Posted at Jan 29, 2019 12:21:00 PM by thatagency | Share
High end marketing demands different strategies than more general advertising. Consumer marketing strategies that are used for broad appeal can often backfire and devalue a luxury product. The recognition your brand earns across a large group of people won't translate into value the way recognition across a narrow and precise market will. That's where we'll start:
1. Implement Negative Keywords
Negative keywords can be plugged into your AdWords platform. Create a CSV file that will apply these negative keywords across the entire account. Negative keywords are, of course, search terms that will disinclude your web page from a search engine's results.
You don't want to have to pay for using terms such as “cheap,” “free,” “discount,” “generic,” or “sale.” Any term that would result in someone with no interest in buying your product finding your page will cost you. Negative keywords applied across the entire account can cut associated costs dramatically.
2. Use Bing. Really.
Bing is interpreted as an utter failure of a search engine. It's extinct! Who uses it? Actually, the very wealthy do. Thirty-percent of Bing's users have an annual household income of $100,000 or more. Furthermore, Bing is less expensive per click than Google is.
This offers you a rare intersection between advertising access to wealthier customers and cost savings as a rate. That's the Holy Grail of consumer marketing strategies, but the perception of Bing as defunct when it's still very much alive allows your brand to take advantage of this.
3. Target by Income
This leads directly into a simple concept. Use income targeting. AdWords can do this relatively automatically with a few parameters. There are other tools out there as well. IRS data is used to create lists that fit your parameters, and you can cross income parameters with a variety of others with ease.
4. Use Specific Language
Brand recognition is boosted through precise language. If there's a “limited amount left,” who cares? If there are “only 12 left,” I better click on that now or I may miss something. Specific language evokes in customers the desire to have more information. Customers crave context. The more precision you give them, the more they'll want to fill in the story.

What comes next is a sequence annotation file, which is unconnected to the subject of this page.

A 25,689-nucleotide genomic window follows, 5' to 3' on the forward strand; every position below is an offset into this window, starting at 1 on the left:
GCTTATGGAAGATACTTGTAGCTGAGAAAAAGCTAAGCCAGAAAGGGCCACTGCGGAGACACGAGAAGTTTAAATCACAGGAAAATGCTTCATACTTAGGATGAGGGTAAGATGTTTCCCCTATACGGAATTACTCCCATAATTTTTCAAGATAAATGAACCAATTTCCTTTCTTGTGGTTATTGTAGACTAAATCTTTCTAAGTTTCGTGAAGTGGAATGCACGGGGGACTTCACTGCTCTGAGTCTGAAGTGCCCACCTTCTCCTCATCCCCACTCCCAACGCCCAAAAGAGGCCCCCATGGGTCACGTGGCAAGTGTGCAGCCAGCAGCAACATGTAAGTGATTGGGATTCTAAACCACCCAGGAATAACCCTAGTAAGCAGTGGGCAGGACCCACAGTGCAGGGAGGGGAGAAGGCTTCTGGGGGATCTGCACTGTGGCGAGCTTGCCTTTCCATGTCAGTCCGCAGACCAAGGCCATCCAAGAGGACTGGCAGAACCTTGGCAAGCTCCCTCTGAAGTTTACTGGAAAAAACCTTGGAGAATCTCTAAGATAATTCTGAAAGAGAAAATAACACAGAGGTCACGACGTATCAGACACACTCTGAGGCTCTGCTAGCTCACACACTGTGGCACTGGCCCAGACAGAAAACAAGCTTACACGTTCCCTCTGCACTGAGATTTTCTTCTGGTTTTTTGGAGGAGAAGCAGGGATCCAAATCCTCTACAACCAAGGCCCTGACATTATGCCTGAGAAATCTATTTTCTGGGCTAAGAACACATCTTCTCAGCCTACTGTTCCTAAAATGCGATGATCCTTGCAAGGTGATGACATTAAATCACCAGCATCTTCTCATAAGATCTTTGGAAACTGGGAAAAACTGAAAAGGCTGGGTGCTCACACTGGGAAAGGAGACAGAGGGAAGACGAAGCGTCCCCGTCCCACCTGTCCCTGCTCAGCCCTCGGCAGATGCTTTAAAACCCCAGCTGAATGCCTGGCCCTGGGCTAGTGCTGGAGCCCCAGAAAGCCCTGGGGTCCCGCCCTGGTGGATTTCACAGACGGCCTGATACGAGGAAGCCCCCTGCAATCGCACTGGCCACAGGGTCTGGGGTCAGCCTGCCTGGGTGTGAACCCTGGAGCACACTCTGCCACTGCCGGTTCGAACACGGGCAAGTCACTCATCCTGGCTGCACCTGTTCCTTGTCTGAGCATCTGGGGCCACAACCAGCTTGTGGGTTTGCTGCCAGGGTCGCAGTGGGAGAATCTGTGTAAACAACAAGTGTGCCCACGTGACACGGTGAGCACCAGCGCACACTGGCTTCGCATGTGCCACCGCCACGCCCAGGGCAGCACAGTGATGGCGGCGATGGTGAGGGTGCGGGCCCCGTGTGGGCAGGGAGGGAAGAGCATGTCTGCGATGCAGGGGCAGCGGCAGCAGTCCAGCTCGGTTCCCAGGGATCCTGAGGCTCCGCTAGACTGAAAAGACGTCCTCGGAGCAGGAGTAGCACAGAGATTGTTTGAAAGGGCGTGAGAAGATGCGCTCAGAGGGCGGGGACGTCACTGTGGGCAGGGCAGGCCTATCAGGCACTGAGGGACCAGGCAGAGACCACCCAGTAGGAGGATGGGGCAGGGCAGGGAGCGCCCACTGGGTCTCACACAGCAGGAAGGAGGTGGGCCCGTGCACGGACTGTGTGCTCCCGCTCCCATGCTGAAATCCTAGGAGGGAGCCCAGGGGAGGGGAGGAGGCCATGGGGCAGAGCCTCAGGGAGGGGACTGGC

Don't say, “Learn more about our efficient process.” Say, “This process is more efficient.” The suggestion they'll want to know how is already there. If your brand craves customer attention attention, you're not offering luxury. If your brand acts as if they should crave it, people will seek it out.
If a sale ends at a precise time, include a live countdown. “Soon,” translates the idea that there's still time left. Two hours, fifteen minutes, and ten seconds...wait, nine seconds, now eight seconds, pushes people to click now lest they miss out.
5. Communicate with Your Best Customers
Now, depending on your size, you may want to add a personal touch to this. Chances are you have some very, very good customers. It's worth it to create more consistent communication with these customers so that they become even better customers.
Run some internal analytics to identify customers whose spending varies greatly by year. Chances are you can increase that spending to the higher end more consistently, and perhaps even have them bring other great customers to your business, with just a little bit of extra customer care.
When you run a limited or exclusive, make sure you inform these customers first. “You're one of our best customers and we feel compelled to inform you before others....” Whatever version of that message best fits your brand, send it to your top customers by total spending, and by yearly potential spending. Don't be their best friend, but underline the reality that they're one of your best customers and that you'd logically expect them to continue being so (without saying this out loud!).
Create that connection and they'll reliably bring friends and family to your store, commission custom orders, and snap up limited runs on various products thanks to your high end marketing tactics.